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Big Mamma sees post-COVID growth


Katrin Wissman, executive editor of Food Service Europe & Middle East, interviews Big Mamma’s Jack de Wet

ADRESSING the Happetitte session the New Standards to Drive Your Food Business – from a remote video feed – Big Mamma’s Jack de Wet told delegates: “We build destination, experiential restaurants, so a triple-A prime location isn’t necessary. I’d rather go three blocks away, take a bigger space and build a destination.”
Big Mamma is known for its opulent places offering home-cooked food and trades from 16 sites in France, Spain and the UK. As for all foodservice businesses, lockdown meant that all of Big Mamma’s sites were forced to close. But rather than seeing this as a disaster, de Wet and his colleagues used it as an opportunity to fundamentally rethink the way they trade.
First, this meant embracing delivery and click-and-collect. De Wet explained that initially deliveries were conducted from the restaurant sites, but quickly this moved to ghost kitchens. The move was so successful that the company set up a separate delivery brand, the Napoli Gang, trading through platforms like Uber Eats. And now the business has gone full-circle with Napoli Gang opening delivery sites from high street storefronts.
Second it meant embracing digital. “We developed an app to manage deliveries, but quickly this morphed into the app that we call Sunday,” de Wet said. Now the restaurants are open again, customers simply scan a QR code on their table to call up a menu on their phone. And again at the end of the meal they use the Sunday app to pay instantly, removing one of the biggest friction points in any meal. “Operationally, at a time when the industry is short of labour, that last 10th of the process can make or break a customer’s experience,” he said.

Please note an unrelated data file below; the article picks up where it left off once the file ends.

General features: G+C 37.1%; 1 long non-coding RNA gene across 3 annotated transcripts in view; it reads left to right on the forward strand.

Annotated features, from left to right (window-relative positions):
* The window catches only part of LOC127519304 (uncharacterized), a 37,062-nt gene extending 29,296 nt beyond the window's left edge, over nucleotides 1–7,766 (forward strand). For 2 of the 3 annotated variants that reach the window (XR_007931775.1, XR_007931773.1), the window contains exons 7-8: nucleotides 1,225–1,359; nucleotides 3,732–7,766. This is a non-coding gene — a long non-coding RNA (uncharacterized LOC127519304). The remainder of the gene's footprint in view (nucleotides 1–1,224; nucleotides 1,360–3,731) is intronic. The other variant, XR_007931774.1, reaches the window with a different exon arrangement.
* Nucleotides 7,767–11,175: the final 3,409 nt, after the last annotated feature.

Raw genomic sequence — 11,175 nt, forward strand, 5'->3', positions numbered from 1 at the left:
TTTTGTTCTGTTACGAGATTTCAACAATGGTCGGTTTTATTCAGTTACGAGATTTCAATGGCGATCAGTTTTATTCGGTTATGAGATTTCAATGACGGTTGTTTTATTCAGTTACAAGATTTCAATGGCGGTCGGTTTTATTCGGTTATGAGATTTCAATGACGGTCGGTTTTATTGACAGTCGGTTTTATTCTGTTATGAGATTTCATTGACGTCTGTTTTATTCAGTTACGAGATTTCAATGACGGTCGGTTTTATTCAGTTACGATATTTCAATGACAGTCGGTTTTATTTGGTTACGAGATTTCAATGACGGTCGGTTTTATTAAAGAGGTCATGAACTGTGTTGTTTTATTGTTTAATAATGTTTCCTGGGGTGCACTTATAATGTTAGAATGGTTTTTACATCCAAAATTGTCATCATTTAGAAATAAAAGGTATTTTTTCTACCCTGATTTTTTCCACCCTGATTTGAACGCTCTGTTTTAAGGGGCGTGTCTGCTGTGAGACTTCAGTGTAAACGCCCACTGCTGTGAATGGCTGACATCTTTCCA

“Eighty percent of people have their phone in their hand when they sit down at a restaurant table, so absolutely this enhances the guest experience.” And Sunday is bearing fruit commercially as well: “When people select themselves, the average sale goes up by 10% to 15%, and tipping goes up too.”
It quickly became clear that Sunday had potential to become a tech business in its own right, serving restaurants around the world. Earlier this year Big Mamma’s co-founder Victor Lugger led a $100m fundraising that has turbocharged the rollout and now Sunday has 300 employees in eight countries. “We’ve gone in aggressively to take control of the market, de Wet said. “And we’ve built an ecosystem that could be applied elsewhere – hotels for instance.”

 
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